The fight. It lasts just over five minutes. As you can imagine just from the length, it's over the top in several ways. What makes it a bit special is the context – two friends getting progressively dirtier but realising that they are not, in fact, out to kill each other. At one point, Piper apologises for getting too nasty, but continues to go at him anyway. Apparently, it was rehearsed between the two for over a month.

The politics. Lines like 'We gave the steel companies a break. They gave themselves pay rises' ring just as true today as they did then, especially if you change it to the banks. So too the treatment of globalisation ('There ain't no countries any more') and corporate disregard for the environment (greenhouse gases are being used to change the planet to be more to the aliens' liking). We also see Los Angeles from a very different angle than usual – this is a city with a very large underclass, not just the angels.

The respect for the audience's intelligence. The sunglasses reveal section is almost wordless. Typical for a Carpenter script – Frank Armitage is a pseudonym – the difficult bits are skipped over in a simple way. 'I'm not too familiar with it myself' says their guide, and we accept that better than a minute's pseudo-scientific explanation or mystical crap (yes, The Matrix, I'm thinking of you!)

What's not so good: The low budget really shows, particularly in the aliens who just have a zombie / bare flesh mask. The long-time Carpenter stunt co-ordinator played most of them himself, because he fit the main mask.

There are times when the intelligence is abandoned for an action scene.

Music: As with almost all of his 1980s films, it's composed and played with Alan Howarth. This one's a solid working class blues score.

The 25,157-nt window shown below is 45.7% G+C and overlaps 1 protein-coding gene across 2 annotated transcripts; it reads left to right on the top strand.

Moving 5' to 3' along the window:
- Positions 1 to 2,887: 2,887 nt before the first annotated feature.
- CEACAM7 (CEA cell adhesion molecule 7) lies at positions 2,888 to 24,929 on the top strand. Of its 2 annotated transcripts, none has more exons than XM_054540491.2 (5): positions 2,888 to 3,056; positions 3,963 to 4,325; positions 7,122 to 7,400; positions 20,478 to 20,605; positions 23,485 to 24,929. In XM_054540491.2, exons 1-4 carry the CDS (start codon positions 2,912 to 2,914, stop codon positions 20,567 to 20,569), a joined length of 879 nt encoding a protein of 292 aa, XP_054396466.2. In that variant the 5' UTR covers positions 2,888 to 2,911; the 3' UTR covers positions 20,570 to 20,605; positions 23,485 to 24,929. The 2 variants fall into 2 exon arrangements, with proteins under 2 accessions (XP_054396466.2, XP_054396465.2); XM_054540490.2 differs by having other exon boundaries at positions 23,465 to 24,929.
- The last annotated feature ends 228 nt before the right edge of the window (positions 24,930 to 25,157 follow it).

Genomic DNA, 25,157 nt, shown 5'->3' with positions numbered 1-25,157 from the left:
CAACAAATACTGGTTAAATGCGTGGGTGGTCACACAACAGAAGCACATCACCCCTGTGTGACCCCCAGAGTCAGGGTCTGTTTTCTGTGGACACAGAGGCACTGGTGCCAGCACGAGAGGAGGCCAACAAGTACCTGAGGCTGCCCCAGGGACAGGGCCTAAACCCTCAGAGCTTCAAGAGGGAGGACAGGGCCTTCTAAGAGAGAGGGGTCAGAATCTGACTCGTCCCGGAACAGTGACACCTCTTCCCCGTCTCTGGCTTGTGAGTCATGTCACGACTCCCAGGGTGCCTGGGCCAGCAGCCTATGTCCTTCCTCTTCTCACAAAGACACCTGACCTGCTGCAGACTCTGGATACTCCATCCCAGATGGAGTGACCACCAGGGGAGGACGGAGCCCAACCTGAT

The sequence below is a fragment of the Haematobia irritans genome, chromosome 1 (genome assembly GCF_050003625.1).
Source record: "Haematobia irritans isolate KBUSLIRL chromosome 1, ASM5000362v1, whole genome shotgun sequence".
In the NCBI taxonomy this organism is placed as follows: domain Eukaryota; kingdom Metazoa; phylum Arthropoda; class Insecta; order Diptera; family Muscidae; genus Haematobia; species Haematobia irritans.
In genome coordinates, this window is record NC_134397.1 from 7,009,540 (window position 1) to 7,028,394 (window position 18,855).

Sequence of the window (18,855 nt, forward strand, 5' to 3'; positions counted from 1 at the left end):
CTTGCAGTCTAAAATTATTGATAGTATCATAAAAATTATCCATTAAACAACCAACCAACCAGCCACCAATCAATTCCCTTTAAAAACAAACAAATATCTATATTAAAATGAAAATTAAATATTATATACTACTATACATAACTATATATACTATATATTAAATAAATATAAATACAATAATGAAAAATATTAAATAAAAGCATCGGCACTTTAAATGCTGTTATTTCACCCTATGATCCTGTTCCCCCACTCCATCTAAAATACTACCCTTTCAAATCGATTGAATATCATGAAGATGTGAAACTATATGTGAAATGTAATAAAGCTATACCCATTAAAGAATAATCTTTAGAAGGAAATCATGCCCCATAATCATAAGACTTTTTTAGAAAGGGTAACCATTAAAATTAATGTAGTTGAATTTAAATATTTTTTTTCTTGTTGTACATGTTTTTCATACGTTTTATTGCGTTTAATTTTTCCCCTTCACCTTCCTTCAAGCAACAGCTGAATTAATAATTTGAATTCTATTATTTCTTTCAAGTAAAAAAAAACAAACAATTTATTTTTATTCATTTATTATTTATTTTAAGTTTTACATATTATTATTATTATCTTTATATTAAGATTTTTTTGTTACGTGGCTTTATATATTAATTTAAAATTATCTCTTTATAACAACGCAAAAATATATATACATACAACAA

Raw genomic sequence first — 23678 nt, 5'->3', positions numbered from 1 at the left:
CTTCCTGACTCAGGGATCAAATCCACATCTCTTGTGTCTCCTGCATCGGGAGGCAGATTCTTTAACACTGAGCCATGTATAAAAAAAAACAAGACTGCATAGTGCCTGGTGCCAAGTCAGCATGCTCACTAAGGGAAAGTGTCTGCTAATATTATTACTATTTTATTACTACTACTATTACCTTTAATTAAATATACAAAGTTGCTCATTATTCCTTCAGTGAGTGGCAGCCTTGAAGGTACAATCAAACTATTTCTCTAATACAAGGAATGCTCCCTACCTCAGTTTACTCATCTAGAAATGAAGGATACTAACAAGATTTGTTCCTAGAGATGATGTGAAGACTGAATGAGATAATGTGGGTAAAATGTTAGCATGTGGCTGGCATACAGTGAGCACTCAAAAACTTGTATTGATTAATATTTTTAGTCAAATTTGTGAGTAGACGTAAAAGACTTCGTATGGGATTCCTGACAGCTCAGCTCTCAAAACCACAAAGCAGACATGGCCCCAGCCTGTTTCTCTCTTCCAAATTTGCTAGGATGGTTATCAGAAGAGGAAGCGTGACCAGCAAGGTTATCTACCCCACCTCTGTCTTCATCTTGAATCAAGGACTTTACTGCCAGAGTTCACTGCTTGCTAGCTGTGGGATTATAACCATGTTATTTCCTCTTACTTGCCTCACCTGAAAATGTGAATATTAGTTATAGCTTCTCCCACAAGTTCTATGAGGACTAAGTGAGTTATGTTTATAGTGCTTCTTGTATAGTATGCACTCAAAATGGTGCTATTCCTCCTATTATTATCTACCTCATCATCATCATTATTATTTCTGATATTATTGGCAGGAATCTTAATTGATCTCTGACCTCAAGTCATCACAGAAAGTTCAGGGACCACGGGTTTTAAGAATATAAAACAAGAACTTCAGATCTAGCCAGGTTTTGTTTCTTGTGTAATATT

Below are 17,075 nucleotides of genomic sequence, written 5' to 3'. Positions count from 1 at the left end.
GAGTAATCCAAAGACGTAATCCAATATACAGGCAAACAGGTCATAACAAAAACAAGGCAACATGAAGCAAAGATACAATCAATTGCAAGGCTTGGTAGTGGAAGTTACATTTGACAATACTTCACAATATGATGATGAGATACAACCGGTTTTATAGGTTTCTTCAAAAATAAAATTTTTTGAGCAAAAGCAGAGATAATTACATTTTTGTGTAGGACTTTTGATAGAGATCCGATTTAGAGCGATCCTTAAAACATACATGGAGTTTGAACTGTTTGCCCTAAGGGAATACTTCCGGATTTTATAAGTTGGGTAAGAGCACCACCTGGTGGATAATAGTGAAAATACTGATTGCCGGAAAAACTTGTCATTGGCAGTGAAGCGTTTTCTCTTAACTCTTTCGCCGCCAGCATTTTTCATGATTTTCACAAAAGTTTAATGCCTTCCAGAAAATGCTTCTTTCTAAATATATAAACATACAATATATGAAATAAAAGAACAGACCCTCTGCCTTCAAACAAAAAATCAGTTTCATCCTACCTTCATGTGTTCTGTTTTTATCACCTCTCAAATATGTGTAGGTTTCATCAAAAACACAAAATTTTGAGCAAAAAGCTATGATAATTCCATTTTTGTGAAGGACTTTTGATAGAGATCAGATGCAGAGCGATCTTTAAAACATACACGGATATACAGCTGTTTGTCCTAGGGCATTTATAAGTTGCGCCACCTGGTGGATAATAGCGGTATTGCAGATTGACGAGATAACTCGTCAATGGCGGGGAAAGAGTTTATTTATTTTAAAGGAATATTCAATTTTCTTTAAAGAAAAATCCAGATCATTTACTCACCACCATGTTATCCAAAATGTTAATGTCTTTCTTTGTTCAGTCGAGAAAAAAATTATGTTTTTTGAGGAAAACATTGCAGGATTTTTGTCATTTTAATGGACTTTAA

Miscellany: Most of the homeless people in the film were really homeless – feeding and paying them was part of the political statement.

'We all sell out every day' was apparently a line from a studio exec who didn't see what the threat the heroes were fighting against was.

Unsurprisingly, getting permission to use any real ads or media in the film was almost impossible. Kudos to Control Data for being the exception.

Overall: Another one with more intelligence than in most Hollywood films. What it would really love to be is the 1980s equivalent of the 1950's Invasion of the Body Snatchers which used SF to show McCathy's America, or the 1970's The Parallax View which fit into the 'conspiracy at the heart of the US government' mould. Sadly, it's not quite there and the 1980's film which nailed the rich better was Society while RoboCop did the corporations. Even so, you'll never watch TV in the same way again. Especially the aspirational crap.

This was the last one with Larry Franco as producer as well as the last time the soundtrack was done with Alan Howarth. (Future wife and producer Sandy King was associate producer.) There's an argument that this is the last classic Carpenter and it's another one which IMDB users rate higher than the ones in my next batch. Apparently it's being remade, but flawed as this one is, I can't imagine a new one being better.

TL;DR As the situation it was talking about in the real world has got worse, this film gets better

Film: 3.5/5
DVD: 4/5

An informative and chatty commentary with Roddy Piper and a 'making of'.

DVD, the 'coming soon' Blu-ray, and soundtrack:

Written by Ian

June 15th, 2011 at 3:25 pm

Posted in Cinema,Countdown,DVDs

One Response to 'They Live (1988) – Carpenter countdown #12'

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  1. I love "They Live" and am reminded to rewatch it, thank you!

    I adore the cheapness of it, too. (c:

    Marcus

    16 Jun 11 at 8:23 am